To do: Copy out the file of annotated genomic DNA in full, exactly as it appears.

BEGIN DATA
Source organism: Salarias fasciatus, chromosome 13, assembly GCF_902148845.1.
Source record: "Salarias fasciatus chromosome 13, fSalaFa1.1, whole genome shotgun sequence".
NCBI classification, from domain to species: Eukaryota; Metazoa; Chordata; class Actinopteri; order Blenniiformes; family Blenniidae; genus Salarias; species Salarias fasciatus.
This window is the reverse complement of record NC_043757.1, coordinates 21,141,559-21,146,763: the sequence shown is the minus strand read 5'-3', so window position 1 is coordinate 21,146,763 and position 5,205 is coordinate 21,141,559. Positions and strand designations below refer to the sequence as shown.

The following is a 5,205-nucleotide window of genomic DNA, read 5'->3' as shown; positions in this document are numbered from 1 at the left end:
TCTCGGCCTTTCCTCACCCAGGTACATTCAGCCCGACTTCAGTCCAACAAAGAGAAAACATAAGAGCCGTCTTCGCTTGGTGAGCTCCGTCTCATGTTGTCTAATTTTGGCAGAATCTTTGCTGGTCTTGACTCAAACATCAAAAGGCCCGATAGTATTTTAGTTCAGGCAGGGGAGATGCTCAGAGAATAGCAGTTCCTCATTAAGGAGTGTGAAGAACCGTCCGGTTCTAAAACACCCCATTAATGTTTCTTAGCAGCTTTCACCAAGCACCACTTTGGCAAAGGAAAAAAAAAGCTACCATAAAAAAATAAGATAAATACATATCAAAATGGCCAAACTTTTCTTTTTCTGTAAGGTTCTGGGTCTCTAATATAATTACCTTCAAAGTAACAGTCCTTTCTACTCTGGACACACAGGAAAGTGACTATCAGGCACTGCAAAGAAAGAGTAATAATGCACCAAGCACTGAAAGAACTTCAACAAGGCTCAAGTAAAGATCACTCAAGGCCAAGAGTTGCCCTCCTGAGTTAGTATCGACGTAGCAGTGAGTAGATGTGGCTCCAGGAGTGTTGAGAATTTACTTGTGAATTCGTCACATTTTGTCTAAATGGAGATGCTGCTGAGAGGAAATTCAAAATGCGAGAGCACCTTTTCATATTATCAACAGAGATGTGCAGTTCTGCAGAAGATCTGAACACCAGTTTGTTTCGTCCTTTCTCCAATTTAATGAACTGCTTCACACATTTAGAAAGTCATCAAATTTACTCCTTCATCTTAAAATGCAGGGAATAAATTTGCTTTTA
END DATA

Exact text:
Source organism: Salarias fasciatus, chromosome 13, assembly GCF_902148845.1.
Source record: "Salarias fasciatus chromosome 13, fSalaFa1.1, whole genome shotgun sequence".
NCBI classification, from domain to species: Eukaryota; Metazoa; Chordata; class Actinopteri; order Blenniiformes; family Blenniidae; genus Salarias; species Salarias fasciatus.
This window is the reverse complement of record NC_043757.1, coordinates 21,141,559-21,146,763: the sequence shown is the minus strand read 5'-3', so window position 1 is coordinate 21,146,763 and position 5,205 is coordinate 21,141,559. Positions and strand designations below refer to the sequence as shown.

The following is a 5,205-nucleotide window of genomic DNA, read 5'->3' as shown; positions in this document are numbered from 1 at the left end:
TCTCGGCCTTTCCTCACCCAGGTACATTCAGCCCGACTTCAGTCCAACAAAGAGAAAACATAAGAGCCGTCTTCGCTTGGTGAGCTCCGTCTCATGTTGTCTAATTTTGGCAGAATCTTTGCTGGTCTTGACTCAAACATCAAAAGGCCCGATAGTATTTTAGTTCAGGCAGGGGAGATGCTCAGAGAATAGCAGTTCCTCATTAAGGAGTGTGAAGAACCGTCCGGTTCTAAAACACCCCATTAATGTTTCTTAGCAGCTTTCACCAAGCACCACTTTGGCAAAGGAAAAAAAAAGCTACCATAAAAAAATAAGATAAATACATATCAAAATGGCCAAACTTTTCTTTTTCTGTAAGGTTCTGGGTCTCTAATATAATTACCTTCAAAGTAACAGTCCTTTCTACTCTGGACACACAGGAAAGTGACTATCAGGCACTGCAAAGAAAGAGTAATAATGCACCAAGCACTGAAAGAACTTCAACAAGGCTCAAGTAAAGATCACTCAAGGCCAAGAGTTGCCCTCCTGAGTTAGTATCGACGTAGCAGTGAGTAGATGTGGCTCCAGGAGTGTTGAGAATTTACTTGTGAATTCGTCACATTTTGTCTAAATGGAGATGCTGCTGAGAGGAAATTCAAAATGCGAGAGCACCTTTTCATATTATCAACAGAGATGTGCAGTTCTGCAGAAGATCTGAACACCAGTTTGTTTCGTCCTTTCTCCAATTTAATGAACTGCTTCACACATTTAGAAAGTCATCAAATTTACTCCTTCATCTTAAAATGCAGGGAATAAATTTGCTTTTA